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Captain Walter H. Ferguson

CAPTAIN W. H. FERGUSON, a well-known sea captain on the different oceans of the world, and one of the pioneers of Seward Peninsula, was born in Philadelphia in 1860. He was educated in the schools of Philadelphia and vicinity, and in his early manhood adopted a sea-faring life as a profession, rising rapidly to a command. After serving on the sea for twenty-two years, and hearing of the fabulous riches of the great Northland, he determined to try his luck at mining.

His first trip to Northwestern Alaska was in 1898. In 1897 he was employed by the North American Transportation and Trading Company as superintendent of construction at Dutch Harbor, and supervised the building of the company's river fleet at that place. After completing his work he went to St. Michael in September, 1898. While there he heard of the strike on Ophir Creek in the Council District, and in company with Dr. Townshend. of New York, and a mining expert, he at once proceeded to the diggings.

In those days there were no trails or well-kept road-houses, and traveling was different from what it now is. The traveler through this country pitched his tent where night over-took him, and cooked his meals over an open camp fire.

Arriving at Council City the party found even at that early date that the creeks in the vanity of Council had been staked to the mountain tops, and not having time to measure fractions or to go far afield for new locations on account of the lateness of the season, the party returned to Golovin Bay. While waiting at the Bay for transportation to St. Michael the Captain met Dr. A. N. Kittilsen and many of the old-timers who had during the season of 1898 prospected different parts of Seward Peninsula, and hearing good reports from these men, he determined to return to the peninsula in the early spring of 899. He was unable to remain in Alaska that winter on account of the necessity of having to go to the states to consummate some unfinished business.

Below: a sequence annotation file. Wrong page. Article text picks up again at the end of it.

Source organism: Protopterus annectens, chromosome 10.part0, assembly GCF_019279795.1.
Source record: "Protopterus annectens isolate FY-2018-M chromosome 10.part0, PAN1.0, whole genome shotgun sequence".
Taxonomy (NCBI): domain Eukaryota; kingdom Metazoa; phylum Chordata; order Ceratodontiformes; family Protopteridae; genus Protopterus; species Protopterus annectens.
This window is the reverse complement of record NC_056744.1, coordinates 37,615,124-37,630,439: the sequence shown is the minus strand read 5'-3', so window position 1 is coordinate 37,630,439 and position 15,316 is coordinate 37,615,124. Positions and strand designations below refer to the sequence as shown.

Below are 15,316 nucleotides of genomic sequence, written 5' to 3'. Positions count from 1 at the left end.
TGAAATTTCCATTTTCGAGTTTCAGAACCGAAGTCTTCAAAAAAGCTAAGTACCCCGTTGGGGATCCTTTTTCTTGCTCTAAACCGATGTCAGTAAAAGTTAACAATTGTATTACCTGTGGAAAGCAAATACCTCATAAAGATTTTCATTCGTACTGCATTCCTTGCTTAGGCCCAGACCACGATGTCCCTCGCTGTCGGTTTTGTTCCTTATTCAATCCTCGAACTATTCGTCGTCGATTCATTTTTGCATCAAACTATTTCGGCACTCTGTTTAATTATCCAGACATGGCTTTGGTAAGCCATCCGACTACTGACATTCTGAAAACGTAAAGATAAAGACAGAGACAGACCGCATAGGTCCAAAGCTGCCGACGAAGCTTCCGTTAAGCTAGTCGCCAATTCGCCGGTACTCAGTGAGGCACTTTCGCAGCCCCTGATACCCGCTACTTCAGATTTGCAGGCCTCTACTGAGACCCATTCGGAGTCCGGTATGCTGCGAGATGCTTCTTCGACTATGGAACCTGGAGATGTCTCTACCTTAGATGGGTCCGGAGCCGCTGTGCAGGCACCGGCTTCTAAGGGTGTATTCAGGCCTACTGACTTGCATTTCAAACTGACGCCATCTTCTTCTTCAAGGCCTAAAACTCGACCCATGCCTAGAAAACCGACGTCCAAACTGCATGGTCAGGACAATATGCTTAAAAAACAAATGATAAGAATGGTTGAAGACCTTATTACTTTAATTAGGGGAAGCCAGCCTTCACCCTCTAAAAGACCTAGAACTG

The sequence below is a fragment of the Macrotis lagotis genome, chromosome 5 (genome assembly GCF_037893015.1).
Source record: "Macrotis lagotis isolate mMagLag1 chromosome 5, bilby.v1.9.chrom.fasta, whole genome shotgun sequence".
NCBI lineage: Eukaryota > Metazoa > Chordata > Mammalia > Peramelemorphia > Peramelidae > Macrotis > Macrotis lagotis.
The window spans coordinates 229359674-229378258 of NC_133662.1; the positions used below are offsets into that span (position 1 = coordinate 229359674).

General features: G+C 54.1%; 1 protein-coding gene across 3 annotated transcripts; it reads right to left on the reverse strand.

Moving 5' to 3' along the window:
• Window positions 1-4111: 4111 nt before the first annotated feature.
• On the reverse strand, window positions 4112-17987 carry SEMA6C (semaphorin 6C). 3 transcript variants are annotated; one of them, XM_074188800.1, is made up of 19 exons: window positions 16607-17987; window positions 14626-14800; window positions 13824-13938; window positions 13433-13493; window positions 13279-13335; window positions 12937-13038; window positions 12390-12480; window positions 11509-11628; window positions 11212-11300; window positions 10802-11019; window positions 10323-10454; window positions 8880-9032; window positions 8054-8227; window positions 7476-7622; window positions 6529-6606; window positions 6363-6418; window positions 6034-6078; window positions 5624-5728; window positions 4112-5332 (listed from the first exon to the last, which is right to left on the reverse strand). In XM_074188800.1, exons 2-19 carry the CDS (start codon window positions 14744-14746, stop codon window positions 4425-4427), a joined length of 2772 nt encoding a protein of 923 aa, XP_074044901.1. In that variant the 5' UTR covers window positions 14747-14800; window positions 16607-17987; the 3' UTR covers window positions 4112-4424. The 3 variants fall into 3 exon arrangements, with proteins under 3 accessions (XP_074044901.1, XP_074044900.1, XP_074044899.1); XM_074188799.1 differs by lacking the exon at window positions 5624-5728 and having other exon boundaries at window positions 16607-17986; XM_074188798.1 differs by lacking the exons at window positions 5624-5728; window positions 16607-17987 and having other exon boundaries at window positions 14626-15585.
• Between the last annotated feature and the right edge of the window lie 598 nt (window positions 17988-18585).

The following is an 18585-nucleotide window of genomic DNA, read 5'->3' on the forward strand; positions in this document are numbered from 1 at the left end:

The great strike on Anvil Creek late in the season of '98 intensified Captain Ferguson's desire to return, and he was among the early arrivals in the Nome country in 1899. During this summer he prospected and staked some claims in nearly every section of the peninsula. In the fall of 1899 he engaged in business in Nome, and took a prominent part in the affairs of that community. He was an active member of the Citizens Committee that deported a number of bad characters that infested the camp, and later, in the spring of 1900, when it became necessary for the citizens to again organize and assist in the government of the place, the Nome Chamber of Commerce was formed and Captain Ferguson was unanimously elected the first president of this organization. The good work done by this body of men has heretofore been noted. They raised $20,000, most of which was used to drain the town and put it in a sanitary condition. In the spring of 1900 18,000 people arrived in Nome, but so thoroughly had the Chamber of Commerce performed its work that only a few cases of typhoid fever were reported during this season. In January, 1900, Sam C. Dunham organized Camp Nome of the Arctic Brotherhood and Captain Ferguson was elected the first Arctic Chief of the camp. Ever since the organization of the camp he has been an ardent worker in the cause of the Brotherhood. In July, 1900, Captain Ferguson was appointed United States Commissioner at Council City, and filled this position until October, 1902. During that entire period he was feared by evil-doers and claim-jumpers. He would not permit any man to go on a claim and endeavor to hold it against the original locator. While Captain Ferguson was commissioner the Council District was well governed. He modestly disclaims the credit, but says it was due to the co-operation and support of the good citizens of that locality.

Since 1902 the Captain has been engaged in transportation and mining. He is also an attorney-at-law, having been admitted to practice before the courts of Alaska previous to his appointment as United States Commissioner. He is a rugged, forceful, energetic man, and was a good man at the helm during the first winter in Nome. The readers of this volume will see that he has left his footprints in the history of this country.

Source: Nome and Seward Peninsula by R. S. Harrison. Seattle: The Metropolitan Press, 1905.




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